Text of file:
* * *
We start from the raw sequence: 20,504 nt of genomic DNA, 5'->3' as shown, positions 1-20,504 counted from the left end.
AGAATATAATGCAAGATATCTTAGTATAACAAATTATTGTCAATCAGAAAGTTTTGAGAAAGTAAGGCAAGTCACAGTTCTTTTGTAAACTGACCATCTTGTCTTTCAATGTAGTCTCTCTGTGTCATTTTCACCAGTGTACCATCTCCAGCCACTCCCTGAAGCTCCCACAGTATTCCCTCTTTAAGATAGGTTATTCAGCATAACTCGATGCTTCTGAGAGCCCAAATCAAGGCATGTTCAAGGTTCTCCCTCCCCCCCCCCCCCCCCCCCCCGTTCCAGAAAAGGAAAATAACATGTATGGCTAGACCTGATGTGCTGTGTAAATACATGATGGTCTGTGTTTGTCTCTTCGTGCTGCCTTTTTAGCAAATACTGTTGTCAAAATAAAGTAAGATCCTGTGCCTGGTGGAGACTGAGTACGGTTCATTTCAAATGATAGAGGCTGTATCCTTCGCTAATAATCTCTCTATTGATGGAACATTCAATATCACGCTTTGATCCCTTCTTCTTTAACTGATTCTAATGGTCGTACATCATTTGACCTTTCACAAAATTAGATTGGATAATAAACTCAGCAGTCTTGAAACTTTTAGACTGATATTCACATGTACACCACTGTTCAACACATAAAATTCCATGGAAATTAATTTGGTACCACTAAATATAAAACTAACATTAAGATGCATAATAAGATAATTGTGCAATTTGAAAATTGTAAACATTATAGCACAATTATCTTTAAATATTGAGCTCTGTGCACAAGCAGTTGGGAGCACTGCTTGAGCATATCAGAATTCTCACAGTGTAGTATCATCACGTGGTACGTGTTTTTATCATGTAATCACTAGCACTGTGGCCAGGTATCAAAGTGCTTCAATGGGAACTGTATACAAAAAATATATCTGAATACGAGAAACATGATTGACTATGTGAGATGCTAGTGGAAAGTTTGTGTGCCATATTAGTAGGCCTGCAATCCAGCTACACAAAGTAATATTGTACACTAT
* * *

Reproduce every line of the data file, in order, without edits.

We start from the raw sequence: 20,504 nt of genomic DNA, 5'->3' as shown, positions 1-20,504 counted from the left end.
AGAATATAATGCAAGATATCTTAGTATAACAAATTATTGTCAATCAGAAAGTTTTGAGAAAGTAAGGCAAGTCACAGTTCTTTTGTAAACTGACCATCTTGTCTTTCAATGTAGTCTCTCTGTGTCATTTTCACCAGTGTACCATCTCCAGCCACTCCCTGAAGCTCCCACAGTATTCCCTCTTTAAGATAGGTTATTCAGCATAACTCGATGCTTCTGAGAGCCCAAATCAAGGCATGTTCAAGGTTCTCCCTCCCCCCCCCCCCCCCCCCCCCGTTCCAGAAAAGGAAAATAACATGTATGGCTAGACCTGATGTGCTGTGTAAATACATGATGGTCTGTGTTTGTCTCTTCGTGCTGCCTTTTTAGCAAATACTGTTGTCAAAATAAAGTAAGATCCTGTGCCTGGTGGAGACTGAGTACGGTTCATTTCAAATGATAGAGGCTGTATCCTTCGCTAATAATCTCTCTATTGATGGAACATTCAATATCACGCTTTGATCCCTTCTTCTTTAACTGATTCTAATGGTCGTACATCATTTGACCTTTCACAAAATTAGATTGGATAATAAACTCAGCAGTCTTGAAACTTTTAGACTGATATTCACATGTACACCACTGTTCAACACATAAAATTCCATGGAAATTAATTTGGTACCACTAAATATAAAACTAACATTAAGATGCATAATAAGATAATTGTGCAATTTGAAAATTGTAAACATTATAGCACAATTATCTTTAAATATTGAGCTCTGTGCACAAGCAGTTGGGAGCACTGCTTGAGCATATCAGAATTCTCACAGTGTAGTATCATCACGTGGTACGTGTTTTTATCATGTAATCACTAGCACTGTGGCCAGGTATCAAAGTGCTTCAATGGGAACTGTATACAAAAAATATATCTGAATACGAGAAACATGATTGACTATGTGAGATGCTAGTGGAAAGTTTGTGTGCCATATTAGTAGGCCTGCAATCCAGCTACACAAAGTAATATTGTACACTAT